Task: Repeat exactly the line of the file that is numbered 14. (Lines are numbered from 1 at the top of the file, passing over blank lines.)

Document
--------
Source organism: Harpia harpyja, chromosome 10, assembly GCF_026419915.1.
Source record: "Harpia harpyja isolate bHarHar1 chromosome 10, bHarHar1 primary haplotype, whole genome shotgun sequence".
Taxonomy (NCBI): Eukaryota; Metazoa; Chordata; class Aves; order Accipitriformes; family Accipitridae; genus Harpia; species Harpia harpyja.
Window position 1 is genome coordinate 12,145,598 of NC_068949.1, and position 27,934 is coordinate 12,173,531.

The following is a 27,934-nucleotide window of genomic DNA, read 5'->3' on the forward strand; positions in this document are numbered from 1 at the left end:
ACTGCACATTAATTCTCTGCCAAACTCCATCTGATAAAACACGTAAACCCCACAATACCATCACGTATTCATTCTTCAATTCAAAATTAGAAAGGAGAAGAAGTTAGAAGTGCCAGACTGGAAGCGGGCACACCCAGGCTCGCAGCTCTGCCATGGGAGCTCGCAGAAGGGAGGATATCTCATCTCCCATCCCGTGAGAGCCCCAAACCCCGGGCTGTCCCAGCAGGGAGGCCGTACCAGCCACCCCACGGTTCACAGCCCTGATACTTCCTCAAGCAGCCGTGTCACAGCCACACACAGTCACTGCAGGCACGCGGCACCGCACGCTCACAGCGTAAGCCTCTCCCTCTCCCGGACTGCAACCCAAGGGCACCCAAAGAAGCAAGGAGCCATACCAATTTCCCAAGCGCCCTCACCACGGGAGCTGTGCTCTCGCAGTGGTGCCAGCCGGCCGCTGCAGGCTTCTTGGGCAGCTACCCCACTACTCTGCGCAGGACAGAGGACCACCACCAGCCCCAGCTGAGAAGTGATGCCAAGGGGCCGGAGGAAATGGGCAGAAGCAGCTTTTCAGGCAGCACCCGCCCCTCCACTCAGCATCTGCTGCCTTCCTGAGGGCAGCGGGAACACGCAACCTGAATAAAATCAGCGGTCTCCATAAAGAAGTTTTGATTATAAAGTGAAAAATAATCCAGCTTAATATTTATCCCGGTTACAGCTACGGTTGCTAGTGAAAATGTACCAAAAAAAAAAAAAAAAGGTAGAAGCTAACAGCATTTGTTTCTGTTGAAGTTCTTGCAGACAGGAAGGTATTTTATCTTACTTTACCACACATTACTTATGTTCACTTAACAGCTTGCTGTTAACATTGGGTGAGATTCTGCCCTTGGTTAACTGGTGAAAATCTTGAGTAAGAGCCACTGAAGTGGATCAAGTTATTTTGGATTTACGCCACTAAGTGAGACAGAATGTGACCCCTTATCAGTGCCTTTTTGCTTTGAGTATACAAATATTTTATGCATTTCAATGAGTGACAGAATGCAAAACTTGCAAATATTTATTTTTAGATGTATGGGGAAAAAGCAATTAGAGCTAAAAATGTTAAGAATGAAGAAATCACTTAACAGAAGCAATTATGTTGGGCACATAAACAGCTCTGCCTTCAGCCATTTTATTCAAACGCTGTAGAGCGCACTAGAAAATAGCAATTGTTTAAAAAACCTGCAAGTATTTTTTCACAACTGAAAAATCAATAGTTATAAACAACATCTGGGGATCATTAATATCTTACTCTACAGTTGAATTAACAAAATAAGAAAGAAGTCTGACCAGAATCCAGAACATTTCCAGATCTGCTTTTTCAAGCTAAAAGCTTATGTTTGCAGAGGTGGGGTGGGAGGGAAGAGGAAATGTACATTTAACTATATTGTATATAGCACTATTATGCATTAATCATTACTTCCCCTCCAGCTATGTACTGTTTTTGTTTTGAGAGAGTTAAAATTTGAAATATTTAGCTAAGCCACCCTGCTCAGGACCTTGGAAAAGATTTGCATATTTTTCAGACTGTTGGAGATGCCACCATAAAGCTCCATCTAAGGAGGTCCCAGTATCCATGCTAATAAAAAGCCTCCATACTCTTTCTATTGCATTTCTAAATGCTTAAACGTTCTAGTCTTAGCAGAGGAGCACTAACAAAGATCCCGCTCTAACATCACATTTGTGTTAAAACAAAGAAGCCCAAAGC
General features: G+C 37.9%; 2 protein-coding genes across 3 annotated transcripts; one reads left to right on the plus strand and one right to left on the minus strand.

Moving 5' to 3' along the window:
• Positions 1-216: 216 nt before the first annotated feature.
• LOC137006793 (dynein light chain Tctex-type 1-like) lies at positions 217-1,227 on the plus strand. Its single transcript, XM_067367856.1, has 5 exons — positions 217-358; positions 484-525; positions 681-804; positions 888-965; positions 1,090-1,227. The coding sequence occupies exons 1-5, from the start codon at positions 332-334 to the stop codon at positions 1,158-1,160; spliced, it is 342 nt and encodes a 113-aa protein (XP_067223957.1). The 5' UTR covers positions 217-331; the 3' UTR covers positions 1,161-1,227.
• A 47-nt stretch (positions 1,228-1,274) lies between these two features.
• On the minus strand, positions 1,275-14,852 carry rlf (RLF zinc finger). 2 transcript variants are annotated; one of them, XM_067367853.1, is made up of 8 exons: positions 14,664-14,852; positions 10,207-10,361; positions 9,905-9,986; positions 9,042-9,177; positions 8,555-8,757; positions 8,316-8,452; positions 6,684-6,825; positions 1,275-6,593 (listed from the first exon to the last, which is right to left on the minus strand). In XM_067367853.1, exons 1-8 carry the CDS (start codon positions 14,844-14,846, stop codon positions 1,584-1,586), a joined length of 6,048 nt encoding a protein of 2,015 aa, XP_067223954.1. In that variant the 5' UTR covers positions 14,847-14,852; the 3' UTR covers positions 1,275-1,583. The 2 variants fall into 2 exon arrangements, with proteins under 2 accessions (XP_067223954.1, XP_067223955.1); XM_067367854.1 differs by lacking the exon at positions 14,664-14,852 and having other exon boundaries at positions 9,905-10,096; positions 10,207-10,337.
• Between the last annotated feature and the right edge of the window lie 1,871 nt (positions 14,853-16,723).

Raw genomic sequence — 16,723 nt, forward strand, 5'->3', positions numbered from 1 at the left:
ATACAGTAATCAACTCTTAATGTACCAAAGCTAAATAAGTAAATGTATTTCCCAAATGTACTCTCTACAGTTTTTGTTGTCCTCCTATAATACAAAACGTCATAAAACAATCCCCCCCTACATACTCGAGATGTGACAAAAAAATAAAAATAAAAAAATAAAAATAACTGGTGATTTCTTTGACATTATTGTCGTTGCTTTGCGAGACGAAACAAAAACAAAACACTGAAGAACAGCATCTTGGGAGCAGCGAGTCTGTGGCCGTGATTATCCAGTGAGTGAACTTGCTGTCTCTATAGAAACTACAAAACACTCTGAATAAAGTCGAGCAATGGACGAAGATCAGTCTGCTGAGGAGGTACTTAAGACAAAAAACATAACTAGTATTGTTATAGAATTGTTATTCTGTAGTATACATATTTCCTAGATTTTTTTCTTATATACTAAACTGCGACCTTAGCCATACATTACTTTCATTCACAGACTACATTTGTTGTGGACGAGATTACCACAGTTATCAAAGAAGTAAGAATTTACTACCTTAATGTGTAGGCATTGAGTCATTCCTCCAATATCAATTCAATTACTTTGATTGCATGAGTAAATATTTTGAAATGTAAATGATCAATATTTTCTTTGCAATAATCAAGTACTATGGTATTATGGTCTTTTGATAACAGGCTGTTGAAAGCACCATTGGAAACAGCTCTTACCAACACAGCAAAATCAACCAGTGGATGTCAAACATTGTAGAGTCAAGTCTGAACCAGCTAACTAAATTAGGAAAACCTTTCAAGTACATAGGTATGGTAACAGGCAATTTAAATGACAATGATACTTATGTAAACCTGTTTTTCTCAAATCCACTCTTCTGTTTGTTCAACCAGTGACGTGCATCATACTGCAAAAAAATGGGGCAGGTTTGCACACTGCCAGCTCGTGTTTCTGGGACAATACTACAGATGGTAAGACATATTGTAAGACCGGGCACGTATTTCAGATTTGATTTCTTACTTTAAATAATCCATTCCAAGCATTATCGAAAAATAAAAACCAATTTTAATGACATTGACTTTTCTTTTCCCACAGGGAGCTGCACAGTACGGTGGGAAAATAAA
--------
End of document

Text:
Raw genomic sequence — 16,723 nt, forward strand, 5'->3', positions numbered from 1 at the left: